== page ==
India Wins International Court of Justice Seat After Hard Fight with UK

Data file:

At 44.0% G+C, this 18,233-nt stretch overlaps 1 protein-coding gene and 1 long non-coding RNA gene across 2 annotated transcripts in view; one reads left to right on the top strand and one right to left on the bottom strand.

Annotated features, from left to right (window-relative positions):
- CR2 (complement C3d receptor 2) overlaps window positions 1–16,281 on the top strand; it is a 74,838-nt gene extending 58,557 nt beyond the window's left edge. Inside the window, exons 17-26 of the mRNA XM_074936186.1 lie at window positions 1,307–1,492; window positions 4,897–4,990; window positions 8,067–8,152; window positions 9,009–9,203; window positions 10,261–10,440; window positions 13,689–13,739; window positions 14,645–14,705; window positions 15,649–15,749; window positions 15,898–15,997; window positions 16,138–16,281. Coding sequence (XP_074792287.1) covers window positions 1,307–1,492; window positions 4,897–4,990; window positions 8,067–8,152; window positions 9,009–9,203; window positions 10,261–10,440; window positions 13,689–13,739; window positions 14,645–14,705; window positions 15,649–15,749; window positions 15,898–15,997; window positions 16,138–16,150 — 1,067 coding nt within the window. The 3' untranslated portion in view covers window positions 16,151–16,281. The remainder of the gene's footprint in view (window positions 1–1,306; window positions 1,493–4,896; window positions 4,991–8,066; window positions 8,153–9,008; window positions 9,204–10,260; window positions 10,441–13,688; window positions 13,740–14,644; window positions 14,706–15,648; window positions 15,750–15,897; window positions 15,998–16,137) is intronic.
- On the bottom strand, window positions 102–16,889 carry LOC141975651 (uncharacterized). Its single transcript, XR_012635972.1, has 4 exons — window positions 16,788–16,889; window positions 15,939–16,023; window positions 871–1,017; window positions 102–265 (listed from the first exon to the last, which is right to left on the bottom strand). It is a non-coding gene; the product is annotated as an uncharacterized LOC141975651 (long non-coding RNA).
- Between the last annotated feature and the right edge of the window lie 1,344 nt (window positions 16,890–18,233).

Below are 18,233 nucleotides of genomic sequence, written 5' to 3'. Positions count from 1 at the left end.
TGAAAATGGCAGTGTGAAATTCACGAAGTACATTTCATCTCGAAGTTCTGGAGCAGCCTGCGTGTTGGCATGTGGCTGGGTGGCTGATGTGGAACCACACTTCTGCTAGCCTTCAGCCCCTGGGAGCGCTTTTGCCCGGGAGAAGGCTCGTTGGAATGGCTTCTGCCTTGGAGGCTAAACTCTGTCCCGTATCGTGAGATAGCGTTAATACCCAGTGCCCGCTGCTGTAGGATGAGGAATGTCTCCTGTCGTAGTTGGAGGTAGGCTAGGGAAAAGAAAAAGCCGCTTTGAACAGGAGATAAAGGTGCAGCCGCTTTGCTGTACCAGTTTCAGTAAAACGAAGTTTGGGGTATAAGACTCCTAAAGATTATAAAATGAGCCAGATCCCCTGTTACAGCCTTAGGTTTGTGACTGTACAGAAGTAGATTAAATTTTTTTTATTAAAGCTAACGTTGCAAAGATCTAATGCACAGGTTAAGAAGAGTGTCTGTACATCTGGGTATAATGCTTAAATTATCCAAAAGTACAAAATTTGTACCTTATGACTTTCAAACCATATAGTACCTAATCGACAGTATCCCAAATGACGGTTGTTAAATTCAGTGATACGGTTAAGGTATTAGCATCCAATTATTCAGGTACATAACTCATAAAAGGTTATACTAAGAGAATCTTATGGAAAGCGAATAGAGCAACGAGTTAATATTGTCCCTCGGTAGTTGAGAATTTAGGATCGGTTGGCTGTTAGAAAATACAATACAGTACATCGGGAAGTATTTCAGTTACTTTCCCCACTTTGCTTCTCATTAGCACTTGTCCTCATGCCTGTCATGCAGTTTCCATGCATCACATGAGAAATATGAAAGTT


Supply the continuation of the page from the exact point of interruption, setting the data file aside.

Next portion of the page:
first_imgDalveer Bhandari was re-elected to the International Court of Justice (ICJ) on Nov. 20 after the British candidate, Sir Christopher Greenwood, withdrew his nomination after 11 rounds of voting, most of which were won by Bhandari. The United Kingdom won’t have a judge on the ICJ for the first time in its 71-year history.The United Kingdom’s UN diplomat Matthew Rycroft said in a statement: “The UK has concluded that it is wrong to continue to take up the valuable time of the security council and the UN general assembly with further rounds of elections. The UK congratulates the successful candidates, including Judge Bhandari of India. We are naturally disappointed, but it was a competitive field with six strong candidates. If the UK could not win in this runoff, then we are pleased that it is a close friend like India that has done so instead. We will continue to cooperate closely with India, here in the United Nations and globally.”The United Kingdom’s defeat, despite being a member of the Permanent five of the Security Council, indicates its dissipating value as a global power since Brexit. Bhandari’s win was through a democratic process. He received 183 of 193 votes and approval from all 15 members of the Security Council. In the 11th round, he had received five votes from the Security Council. However, to win the election the candidate must have majority in the United Nations General Assembly and the Security Council.The ICJ consists of 15 judges who are elected for a nine-year period. One-third of the ICJ’s bench — five judges — is elected every three years. Four other judges, from Brazil, France, Lebanon and Somalia, were elected to the ICJ in the earlier rounds.Bhandari was elected in April 2012 after defeating Philippine candidate Florentino Feliciano for the seat vacated by the Jordanite judge Awn Shawkat Al-Khasawneh on being appointed as Prime Minister.Bhandari, 70, is an alumnus of Jodhpur University and Northwestern University School of Law in Chicago. He was a judge for the Delhi High Court, Bombay High Court and the Supreme Court of India before heading to the ICJ.Indian President Ramnath Kovind, Prime Minister Narendra Modi and Union ministers Suresh Prabhu, Ravi Shankar Prasad and Sushma Swaraj congratulated Bhandari for the re-election, which required lobbying and diplomatic dialogue.“There was a crucial meet before the vote. We put forward our view and stuck to it. It was apparent that vote will be in our favour. We are grateful that the UK judge recused and recognized that the Indian judge was doing good in UNGA,” India’s diplomat to UN Syed Akbaruddin told NDTV.Congratulations to EAM @SushmaSwaraj and her entire team at MEA & diplomatic missions for their untiring efforts that have led to India’s re-election to ICJ. Our deep gratitude to all the members of UNGA as well as UNSC for their support and trust in India.— Narendra Modi (@narendramodi) November 21, 2017A vote that brings cheer to a billion India’s nominee Judge Bhandari re-elected to ICJ General Assembly 183 Security Council 15 🙏🏽 pic.twitter.com/ycclYQ7tcI— Syed Akbaruddin (@AkbaruddinIndia) November 20, 2017Congratulations to Justice Dalveer Bhandari on his re-election as a Judge of the ICJ. Huge efforts by Team – MEA. Syed Akbaruddin @AkbaruddinIndia our Permanent Representative in UN deserves a special mention.— Sushma Swaraj (@SushmaSwaraj) November 21, 2017 Related ItemsICJJustice BhandariSecurity Councillast_img read more